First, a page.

Ballantine, Peter (1791–1883) was a Scottish immigrant to the United States who founded the Ballantine Brewing Company.
Ballantine was born in Dundee, Scotland. He immigrated to the United States in 1820, settling in Albany, New York. There he learned to brew and by 1830 had opened his own brewery. A decade later, he moved to Newark, New Jersey, in order to be closer to the lucrative New York City market and partnered with Erastus Patterson to lease General John R. Cumming’s old High Street Brewery that had been built in 1805, which the pair operated as the Patterson & Ballantine Brewing Co.
Five years later, in 1845, Ballantine quit the partnership and built a new brewery along the Passaic River, which became a successful ale brewery. In 1857, Ballantine brought his three sons—Peter H., John, and Robert—into the business with him. Twenty years later, P. Ballantine & Sons was the fourth largest brewery in the nation and the only ale brewery among the top 20.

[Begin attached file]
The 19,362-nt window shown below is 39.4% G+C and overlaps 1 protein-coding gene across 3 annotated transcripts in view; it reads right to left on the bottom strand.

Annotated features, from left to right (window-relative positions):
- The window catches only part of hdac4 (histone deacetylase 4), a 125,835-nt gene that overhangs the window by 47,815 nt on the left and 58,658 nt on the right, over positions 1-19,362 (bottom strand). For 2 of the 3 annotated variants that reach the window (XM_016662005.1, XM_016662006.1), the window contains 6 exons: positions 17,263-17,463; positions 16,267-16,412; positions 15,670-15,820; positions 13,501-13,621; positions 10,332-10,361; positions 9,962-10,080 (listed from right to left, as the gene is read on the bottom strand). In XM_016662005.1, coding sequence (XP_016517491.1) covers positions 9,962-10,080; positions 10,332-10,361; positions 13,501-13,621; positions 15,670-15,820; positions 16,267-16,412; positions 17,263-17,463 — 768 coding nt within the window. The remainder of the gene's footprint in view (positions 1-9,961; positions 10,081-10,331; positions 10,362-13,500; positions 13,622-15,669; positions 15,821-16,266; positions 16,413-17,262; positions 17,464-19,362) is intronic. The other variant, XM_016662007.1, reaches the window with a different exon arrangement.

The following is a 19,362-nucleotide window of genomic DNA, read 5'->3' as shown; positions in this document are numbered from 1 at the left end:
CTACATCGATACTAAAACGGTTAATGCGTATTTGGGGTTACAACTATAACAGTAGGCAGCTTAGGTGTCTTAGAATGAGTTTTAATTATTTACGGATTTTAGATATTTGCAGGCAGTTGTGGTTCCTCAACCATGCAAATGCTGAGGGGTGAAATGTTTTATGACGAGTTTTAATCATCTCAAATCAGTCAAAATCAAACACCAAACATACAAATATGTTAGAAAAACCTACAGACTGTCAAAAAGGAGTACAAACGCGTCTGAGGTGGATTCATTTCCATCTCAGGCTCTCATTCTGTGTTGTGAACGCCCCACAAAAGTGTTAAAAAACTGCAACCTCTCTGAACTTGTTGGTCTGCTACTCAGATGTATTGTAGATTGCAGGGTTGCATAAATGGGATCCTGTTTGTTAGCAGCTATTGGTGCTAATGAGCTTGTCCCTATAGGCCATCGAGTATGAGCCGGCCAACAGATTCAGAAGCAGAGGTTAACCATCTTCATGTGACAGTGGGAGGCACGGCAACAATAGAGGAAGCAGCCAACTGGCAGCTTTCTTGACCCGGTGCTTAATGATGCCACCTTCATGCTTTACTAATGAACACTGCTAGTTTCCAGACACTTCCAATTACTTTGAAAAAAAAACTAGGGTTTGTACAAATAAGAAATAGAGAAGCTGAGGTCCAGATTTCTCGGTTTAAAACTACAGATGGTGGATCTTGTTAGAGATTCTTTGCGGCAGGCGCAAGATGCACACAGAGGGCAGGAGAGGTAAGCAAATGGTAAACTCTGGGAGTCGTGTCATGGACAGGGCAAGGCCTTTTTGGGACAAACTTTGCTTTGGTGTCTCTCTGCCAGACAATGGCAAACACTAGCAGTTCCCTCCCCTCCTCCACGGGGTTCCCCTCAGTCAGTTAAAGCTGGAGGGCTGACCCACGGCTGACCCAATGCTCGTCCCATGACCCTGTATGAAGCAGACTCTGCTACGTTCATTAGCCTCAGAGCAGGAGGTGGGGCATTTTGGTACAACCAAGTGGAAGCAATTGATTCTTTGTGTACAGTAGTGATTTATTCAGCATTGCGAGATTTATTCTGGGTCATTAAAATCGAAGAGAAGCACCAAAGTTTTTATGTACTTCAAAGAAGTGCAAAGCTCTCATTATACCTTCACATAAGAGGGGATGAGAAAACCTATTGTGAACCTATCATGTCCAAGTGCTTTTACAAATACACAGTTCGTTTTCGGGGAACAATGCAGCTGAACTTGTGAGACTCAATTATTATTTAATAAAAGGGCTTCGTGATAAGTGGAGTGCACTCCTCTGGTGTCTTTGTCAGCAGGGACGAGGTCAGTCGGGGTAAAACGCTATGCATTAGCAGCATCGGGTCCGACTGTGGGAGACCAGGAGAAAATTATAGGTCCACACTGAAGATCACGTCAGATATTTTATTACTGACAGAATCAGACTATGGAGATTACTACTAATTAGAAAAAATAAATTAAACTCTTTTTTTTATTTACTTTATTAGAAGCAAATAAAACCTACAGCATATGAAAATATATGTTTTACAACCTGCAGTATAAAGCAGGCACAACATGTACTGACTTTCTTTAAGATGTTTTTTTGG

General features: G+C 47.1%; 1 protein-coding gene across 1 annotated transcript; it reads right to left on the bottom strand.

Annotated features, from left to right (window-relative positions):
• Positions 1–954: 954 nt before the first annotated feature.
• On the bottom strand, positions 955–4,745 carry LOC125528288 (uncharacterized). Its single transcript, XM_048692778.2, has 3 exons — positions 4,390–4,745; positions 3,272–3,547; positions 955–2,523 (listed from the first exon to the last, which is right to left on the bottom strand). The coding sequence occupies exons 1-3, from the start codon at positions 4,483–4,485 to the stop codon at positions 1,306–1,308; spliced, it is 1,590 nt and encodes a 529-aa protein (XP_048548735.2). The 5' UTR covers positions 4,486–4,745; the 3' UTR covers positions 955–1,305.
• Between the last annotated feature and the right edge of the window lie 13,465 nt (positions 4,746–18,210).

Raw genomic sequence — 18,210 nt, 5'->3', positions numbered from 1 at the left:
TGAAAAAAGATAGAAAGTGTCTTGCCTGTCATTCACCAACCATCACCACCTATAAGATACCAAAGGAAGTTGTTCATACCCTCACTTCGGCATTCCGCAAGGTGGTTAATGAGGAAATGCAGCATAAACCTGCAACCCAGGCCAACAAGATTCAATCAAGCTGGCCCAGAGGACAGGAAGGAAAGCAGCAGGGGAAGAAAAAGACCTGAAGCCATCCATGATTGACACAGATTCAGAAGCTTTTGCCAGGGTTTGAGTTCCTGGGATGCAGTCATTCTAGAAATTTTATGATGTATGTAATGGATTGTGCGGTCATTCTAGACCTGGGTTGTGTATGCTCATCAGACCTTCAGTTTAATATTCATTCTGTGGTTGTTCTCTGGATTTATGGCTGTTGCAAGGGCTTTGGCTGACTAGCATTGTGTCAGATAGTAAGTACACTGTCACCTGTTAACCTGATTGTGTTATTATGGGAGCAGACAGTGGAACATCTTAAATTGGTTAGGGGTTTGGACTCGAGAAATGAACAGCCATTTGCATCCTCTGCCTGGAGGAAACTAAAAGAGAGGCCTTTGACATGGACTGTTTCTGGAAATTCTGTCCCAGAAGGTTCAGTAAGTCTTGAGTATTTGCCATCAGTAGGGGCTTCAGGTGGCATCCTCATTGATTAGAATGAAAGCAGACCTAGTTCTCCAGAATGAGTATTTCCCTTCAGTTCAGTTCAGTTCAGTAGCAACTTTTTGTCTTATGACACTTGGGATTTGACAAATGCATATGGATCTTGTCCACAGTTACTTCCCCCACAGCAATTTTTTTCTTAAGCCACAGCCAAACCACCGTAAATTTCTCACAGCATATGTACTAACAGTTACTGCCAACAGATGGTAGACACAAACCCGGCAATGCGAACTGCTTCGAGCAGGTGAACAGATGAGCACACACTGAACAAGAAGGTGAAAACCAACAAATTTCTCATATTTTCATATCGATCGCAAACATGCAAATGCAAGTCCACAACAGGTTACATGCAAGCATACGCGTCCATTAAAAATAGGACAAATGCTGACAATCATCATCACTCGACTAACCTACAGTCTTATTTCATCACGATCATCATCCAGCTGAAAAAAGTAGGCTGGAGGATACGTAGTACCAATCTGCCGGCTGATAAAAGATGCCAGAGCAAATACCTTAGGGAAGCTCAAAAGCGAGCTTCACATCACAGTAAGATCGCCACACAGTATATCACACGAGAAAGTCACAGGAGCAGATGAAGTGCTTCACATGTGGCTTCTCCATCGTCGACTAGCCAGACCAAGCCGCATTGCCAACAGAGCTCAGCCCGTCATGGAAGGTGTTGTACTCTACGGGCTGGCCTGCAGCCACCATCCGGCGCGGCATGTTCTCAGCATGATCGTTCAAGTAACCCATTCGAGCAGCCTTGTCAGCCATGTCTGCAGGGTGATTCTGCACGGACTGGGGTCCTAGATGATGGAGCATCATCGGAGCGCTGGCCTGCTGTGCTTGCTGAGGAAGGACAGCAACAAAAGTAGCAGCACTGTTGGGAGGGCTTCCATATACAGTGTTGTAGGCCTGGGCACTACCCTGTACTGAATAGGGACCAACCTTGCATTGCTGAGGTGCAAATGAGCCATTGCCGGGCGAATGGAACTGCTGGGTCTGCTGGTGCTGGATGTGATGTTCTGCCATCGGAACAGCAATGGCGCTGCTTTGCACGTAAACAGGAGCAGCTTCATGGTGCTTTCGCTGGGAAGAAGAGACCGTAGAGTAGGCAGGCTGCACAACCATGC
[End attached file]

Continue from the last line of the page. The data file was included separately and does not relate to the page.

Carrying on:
Around this same time, the brewery began using the iconic three-ring logo, with each ring symbolizing purity, body, and flavor. The rings are technically known as Borromean rings and were also an early symbol for the Christian trinity. Legend has it that Peter Ballantine came up with the design after seeing the rings that were left on a table by the condensation on beer glasses.
When Peter Ballantine passed away in 1883, his sons continued running the brewery until the last one, Robert, passed away in 1905. The brewery then passed to George Frelinghuysen, who was married to Sara Ballantine, his granddaughter.